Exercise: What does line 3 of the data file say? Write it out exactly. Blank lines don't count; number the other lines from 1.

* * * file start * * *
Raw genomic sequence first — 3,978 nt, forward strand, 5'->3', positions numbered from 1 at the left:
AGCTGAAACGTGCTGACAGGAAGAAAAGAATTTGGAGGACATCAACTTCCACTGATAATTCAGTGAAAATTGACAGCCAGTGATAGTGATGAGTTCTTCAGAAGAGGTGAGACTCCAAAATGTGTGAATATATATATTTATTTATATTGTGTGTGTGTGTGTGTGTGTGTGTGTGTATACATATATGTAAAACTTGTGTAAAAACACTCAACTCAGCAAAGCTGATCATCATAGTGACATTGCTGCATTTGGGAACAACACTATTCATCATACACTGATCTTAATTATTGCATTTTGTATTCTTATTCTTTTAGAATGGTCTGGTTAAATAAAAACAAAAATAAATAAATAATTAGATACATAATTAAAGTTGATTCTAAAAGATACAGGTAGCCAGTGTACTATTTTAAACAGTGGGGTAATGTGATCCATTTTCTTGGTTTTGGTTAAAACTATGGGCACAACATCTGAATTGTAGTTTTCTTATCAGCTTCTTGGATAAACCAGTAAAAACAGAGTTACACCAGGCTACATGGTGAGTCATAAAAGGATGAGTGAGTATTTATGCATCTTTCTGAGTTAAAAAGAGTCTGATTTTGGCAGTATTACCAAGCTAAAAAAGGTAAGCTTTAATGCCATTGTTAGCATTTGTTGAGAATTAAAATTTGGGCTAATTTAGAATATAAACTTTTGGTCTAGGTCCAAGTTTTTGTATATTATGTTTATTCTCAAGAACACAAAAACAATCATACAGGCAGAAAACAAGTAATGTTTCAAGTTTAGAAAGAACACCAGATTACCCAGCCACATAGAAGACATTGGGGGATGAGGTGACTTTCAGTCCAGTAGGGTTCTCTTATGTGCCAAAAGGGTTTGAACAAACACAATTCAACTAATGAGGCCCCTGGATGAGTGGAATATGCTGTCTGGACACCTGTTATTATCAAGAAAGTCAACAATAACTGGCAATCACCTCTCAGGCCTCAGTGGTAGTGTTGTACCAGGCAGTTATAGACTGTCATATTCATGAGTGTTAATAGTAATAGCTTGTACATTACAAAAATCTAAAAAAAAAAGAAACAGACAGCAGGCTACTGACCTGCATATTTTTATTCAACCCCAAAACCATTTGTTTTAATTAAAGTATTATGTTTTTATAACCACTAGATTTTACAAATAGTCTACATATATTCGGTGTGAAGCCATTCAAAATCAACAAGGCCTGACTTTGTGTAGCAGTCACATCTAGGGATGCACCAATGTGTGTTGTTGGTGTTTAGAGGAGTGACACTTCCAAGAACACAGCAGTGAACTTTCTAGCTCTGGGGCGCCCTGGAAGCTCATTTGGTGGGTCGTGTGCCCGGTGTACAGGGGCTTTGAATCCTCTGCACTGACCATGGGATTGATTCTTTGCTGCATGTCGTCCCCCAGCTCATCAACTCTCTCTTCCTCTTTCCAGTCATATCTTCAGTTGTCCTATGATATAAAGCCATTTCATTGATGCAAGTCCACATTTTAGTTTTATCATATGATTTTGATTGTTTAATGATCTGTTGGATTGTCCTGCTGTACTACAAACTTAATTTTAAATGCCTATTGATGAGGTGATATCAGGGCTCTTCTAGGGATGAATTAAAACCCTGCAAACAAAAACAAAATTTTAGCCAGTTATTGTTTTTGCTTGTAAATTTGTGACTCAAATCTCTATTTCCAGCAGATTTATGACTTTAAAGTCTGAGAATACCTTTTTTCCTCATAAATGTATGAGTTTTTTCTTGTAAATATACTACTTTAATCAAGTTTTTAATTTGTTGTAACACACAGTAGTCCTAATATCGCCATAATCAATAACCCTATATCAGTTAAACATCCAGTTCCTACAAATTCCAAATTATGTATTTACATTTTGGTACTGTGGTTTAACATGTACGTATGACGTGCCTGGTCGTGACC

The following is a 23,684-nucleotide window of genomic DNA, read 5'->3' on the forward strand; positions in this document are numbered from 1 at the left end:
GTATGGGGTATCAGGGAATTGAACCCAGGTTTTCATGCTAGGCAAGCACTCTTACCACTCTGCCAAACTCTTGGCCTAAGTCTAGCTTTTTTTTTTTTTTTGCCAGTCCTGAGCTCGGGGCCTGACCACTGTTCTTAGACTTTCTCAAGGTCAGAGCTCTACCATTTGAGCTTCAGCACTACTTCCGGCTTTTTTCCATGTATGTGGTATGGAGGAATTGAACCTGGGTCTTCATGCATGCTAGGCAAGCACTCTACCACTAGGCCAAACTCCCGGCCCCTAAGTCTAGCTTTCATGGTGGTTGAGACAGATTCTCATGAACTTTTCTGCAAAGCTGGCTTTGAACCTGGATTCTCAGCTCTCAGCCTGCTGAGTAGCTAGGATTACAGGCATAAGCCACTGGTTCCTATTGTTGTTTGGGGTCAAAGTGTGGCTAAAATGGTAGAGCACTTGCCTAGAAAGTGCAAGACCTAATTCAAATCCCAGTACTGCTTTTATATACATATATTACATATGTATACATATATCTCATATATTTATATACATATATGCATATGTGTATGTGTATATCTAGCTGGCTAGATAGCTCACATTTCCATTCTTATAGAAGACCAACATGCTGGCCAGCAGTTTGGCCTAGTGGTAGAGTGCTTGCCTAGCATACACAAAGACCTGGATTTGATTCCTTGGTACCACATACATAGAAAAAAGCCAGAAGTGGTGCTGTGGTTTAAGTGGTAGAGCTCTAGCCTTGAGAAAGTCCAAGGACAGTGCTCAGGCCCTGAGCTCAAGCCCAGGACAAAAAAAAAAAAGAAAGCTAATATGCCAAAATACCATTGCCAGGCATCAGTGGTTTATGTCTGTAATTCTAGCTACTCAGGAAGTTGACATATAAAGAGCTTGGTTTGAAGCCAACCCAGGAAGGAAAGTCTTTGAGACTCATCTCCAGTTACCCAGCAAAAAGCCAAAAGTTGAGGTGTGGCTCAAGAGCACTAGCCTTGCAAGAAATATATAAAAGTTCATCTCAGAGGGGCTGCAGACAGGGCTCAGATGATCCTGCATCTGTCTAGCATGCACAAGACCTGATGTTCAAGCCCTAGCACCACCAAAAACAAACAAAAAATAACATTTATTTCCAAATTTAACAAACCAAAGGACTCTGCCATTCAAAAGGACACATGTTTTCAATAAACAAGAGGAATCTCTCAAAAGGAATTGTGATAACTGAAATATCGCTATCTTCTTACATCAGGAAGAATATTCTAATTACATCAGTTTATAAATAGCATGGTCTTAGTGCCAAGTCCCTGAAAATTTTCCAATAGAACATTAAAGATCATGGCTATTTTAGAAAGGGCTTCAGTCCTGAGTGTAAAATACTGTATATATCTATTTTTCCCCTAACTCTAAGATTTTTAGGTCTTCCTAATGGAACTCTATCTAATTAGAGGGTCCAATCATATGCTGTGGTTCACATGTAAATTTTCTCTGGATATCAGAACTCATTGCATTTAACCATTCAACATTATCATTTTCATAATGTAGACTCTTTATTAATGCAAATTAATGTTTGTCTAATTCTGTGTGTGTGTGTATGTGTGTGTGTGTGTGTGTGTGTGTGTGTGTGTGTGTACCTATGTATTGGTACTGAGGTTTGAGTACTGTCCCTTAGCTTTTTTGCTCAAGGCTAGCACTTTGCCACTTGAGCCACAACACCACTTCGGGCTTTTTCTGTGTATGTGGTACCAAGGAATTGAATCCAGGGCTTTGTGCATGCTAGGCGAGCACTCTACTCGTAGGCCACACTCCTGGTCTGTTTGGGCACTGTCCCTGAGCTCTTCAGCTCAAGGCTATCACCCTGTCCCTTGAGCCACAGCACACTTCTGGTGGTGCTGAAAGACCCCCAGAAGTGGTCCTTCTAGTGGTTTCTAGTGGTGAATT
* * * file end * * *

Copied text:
The following is a 23,684-nucleotide window of genomic DNA, read 5'->3' on the forward strand; positions in this document are numbered from 1 at the left end: